Area of Research: Economics of Health and Social Care Systems
Section 1: Summary of main strands/themes for research
This Unit aims to apply methodologies and approaches from a range of economic areas (though not the exclusive preserve of this discipline) to inform a better understanding of the interactions between and within health care and social care so that: a) policies for one part of the system take account of interdependencies and impacts across systems; and b) evidence can be gathered on how health and social care systems and policies for this can achieve desired objectives more efficiently.
The work programme will be developed in consultation with policy makers and analysts. It is suggested to focus on both the common issues facing the health and social care system as well as the interaction between different areas of the system - especially in the context of the development of Integrated Care Systems (ICS) and Boards (ICB) (though many of the topics will overlap). The Unit will need to retain the ability to respond to emerging and rapid policy requests.
Main themes for research include:
- Drivers of demand for health and social care, including community health services, and associated activity and spending, macroeconomic modelling of the drivers of demand, activity, need and expenditure and their relative strength. Including considering the role of prevention and public health in changing / influencing these drivers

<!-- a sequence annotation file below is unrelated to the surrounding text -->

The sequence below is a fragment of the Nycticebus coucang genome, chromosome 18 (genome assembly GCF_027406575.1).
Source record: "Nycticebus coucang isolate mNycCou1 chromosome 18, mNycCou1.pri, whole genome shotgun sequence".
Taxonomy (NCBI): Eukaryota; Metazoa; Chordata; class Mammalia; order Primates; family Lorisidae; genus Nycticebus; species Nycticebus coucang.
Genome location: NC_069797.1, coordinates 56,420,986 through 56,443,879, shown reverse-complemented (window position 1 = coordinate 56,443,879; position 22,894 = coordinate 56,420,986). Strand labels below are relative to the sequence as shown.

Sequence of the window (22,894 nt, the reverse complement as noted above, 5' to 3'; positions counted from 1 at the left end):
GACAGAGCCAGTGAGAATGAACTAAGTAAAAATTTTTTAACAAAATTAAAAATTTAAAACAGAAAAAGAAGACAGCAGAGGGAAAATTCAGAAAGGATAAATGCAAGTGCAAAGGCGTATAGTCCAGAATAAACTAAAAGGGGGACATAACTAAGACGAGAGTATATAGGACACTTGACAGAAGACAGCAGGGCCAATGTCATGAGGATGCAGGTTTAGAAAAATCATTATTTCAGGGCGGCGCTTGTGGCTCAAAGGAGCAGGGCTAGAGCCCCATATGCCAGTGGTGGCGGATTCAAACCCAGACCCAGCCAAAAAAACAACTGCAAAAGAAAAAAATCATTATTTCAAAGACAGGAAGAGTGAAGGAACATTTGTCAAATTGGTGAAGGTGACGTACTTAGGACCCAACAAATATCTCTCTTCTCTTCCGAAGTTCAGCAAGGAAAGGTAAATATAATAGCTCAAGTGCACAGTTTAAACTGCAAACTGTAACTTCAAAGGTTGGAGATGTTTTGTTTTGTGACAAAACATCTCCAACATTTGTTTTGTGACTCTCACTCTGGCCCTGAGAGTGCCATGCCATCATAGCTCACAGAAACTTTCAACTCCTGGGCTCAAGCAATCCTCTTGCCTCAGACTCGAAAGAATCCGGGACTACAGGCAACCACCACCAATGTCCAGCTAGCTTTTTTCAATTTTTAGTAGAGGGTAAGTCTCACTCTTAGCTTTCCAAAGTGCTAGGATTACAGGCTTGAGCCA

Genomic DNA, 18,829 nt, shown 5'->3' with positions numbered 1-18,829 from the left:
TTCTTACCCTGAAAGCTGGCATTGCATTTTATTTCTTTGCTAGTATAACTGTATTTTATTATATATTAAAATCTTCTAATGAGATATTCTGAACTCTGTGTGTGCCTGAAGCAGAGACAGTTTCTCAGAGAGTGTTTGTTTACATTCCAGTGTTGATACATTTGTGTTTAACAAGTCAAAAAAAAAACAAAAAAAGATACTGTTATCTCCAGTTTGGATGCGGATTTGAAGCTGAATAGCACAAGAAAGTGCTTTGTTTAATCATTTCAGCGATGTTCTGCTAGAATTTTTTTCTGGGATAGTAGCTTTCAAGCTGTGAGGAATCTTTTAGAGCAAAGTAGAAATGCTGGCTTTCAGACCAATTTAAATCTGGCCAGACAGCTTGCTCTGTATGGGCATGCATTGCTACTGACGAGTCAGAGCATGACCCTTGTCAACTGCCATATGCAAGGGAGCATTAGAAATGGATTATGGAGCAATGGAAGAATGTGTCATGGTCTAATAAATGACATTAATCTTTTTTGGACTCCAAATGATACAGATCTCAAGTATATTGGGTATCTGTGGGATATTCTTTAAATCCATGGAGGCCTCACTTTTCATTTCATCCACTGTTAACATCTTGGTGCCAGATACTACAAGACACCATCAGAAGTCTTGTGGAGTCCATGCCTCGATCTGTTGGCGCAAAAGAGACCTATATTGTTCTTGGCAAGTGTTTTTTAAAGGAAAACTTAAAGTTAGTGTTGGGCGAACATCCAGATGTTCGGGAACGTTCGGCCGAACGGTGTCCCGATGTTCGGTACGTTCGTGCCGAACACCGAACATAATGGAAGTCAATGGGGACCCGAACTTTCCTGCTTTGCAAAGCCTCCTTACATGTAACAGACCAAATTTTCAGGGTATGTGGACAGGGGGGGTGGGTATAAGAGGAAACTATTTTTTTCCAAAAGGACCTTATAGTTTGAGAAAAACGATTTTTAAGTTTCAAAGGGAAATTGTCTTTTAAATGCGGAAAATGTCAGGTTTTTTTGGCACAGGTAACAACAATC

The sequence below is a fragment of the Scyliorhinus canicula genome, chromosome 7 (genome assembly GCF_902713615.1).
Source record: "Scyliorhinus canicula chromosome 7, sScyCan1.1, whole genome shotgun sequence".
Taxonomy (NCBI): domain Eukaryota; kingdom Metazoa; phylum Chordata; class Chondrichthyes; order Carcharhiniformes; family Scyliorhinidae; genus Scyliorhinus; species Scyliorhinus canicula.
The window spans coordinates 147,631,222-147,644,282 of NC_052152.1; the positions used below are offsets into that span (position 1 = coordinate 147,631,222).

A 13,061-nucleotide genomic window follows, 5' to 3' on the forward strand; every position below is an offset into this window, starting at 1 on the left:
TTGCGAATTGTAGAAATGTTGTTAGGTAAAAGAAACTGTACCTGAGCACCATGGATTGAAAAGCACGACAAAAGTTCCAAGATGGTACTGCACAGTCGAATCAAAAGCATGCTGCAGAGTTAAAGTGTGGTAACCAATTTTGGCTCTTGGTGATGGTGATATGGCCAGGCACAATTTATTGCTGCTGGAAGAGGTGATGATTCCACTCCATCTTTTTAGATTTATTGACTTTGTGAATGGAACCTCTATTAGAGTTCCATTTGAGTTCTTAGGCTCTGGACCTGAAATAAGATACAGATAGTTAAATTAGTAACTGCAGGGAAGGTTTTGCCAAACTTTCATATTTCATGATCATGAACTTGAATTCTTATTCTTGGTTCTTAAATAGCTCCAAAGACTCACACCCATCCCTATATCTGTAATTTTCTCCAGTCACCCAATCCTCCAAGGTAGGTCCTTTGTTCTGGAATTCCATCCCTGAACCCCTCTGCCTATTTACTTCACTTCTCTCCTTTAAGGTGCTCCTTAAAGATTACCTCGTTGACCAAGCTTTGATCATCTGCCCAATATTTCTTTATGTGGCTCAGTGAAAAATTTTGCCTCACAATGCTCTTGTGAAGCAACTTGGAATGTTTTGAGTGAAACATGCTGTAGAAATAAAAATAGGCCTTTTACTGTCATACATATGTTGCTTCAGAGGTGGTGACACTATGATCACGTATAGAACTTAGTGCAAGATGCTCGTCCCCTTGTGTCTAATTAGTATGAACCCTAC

- Continued recovery from COVID-19, including understanding and mitigating its impact on health and care systems.
- Integrated Care Systems, understanding organisational workingandcollaborationmodelsandidentifylearnings. Including alignment of incentives, efficiency of expenditure, effectiveness of overall system design.
- This could include examining patient flow through the system under the ICS model.
- Supply side efficiency and managing met and unmet demand, interdependence between health and social care services.
- This could include applying economic understanding to wider reform and specific changes in service delivery, such as examining the comparative value for money offered by different elements of community health services.
- Understanding and addressing inequalities in the delivery of health and social care services, focusing on those aspects which are within the gift (wider determinants will be addressed in other PRUs).
- Productivity, within the health and care system as a whole and in its constituent parts – considering allocative efficiency as well as technical productivity.
- The economics of social care, in particular, the economics of the interface of social care and health systems.
The Unit will require the ability to draw in a number of economic disciplines and apply them to the health and care systems and to be applied to cross-cutting issues across health and care (for example mental health, dementia and other long-term conditions/multiple long-term conditions).
Section 2: Details of policy context and background
Management of the NHS, acute and community care and social care system costing over £180bn is part of the core business of DHSC. Using the discipline of economics is critical to better inform public policy understanding of the interaction between health and social care, as well as the underlying drivers of activity and expenditure and the role of policy levers in the system.